Ji Young Oh coughs up MasterCard

Ji Young Oh had had a decent if unspectacular rookie campaign in 2007, and easily maintained her exempt status for 2008.  In 2008, she was playing noticeably better.  Still, it was somewhat of a surprise when she ripped off a bunch of birdies in round 2 of the MasterCard Classic in Mexico to take a two shot lead as the day ended.  The table was set for her to not only get her first win on tour, but to end the lengthy winless drought the Koreans had been suffering through.  Given that Lorena Ochoa was practically unstoppable at this period in time, you had to take advantage of any event where she was not at the top of her game.


Alas, the nerves got to Oh, and she completely tanked in round 3.  She was two over par at the turn, and still had a chance to get the title.  But on the back, she kept making mistakes, eventually shooting a dismal 79 to plunge off the leaderboard.  The eventual winner was a rookie who shot a 65 to charge from way back to take the title.


The story has a happy ending, however.  Oh was able to get her first win later in the year at the State Farm Classic.  Perhaps she learned something from her struggles in Mexico.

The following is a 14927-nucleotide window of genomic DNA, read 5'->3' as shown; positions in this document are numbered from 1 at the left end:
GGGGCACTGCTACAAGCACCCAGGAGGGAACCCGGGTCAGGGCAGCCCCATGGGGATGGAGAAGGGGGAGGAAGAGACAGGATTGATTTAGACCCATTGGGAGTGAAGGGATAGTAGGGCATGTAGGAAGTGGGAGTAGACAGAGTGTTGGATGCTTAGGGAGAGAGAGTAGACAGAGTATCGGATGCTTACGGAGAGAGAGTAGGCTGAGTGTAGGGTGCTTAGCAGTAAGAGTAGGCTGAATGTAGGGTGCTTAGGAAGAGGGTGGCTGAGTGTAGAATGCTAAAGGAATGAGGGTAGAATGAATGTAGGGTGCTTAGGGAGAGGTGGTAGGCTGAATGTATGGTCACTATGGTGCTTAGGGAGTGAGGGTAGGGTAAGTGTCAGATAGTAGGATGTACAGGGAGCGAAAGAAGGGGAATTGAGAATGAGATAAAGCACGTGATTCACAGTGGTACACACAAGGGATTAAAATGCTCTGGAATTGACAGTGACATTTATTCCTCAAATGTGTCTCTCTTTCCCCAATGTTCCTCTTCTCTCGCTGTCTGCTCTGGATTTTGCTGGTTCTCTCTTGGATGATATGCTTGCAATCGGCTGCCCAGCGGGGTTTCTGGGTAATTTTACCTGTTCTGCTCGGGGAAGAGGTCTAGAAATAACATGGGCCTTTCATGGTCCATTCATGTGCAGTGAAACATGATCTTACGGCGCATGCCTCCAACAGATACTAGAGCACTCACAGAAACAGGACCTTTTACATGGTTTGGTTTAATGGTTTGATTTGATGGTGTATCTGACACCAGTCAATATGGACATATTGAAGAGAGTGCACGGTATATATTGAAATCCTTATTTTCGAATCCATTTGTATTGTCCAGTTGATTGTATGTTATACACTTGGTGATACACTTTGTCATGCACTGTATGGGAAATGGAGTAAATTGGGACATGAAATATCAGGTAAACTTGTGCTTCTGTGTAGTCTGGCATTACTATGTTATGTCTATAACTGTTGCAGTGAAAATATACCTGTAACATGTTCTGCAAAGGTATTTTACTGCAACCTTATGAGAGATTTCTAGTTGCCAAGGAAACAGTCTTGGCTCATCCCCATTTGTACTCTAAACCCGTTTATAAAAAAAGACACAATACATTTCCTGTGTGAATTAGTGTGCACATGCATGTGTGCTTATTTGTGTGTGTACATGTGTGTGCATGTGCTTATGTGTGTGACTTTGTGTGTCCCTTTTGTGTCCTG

Creamer breaks Se Ri Pak’s 61 at Farr

This one really hurt.  Just four days after winning her second Major in a row in her rookie year of 1998, Se Ri Pak had established the all time scoring record on the LPGA tour when she shot a 10 under par 61 at the Jamie Farr Classic in Ohio.  The record had stood for several years, until Annika Sorenstam shot a 59 in Arizona in 2001.  But Pak’s tournament record of 61 was untouched until this year, when Paula Creamer (the player who took Pak’s caddie Colin Cann from her) shot a 60 in the first round of the tournament.  Coming in a year when several other Pak records were also removed from the record books (both on the KLPGA courtesy of Ji Yai Shin, and as the youngest US Women’s Open winner, thanks to Inbee Park), this one was another body blow to Se Ri’s legacy.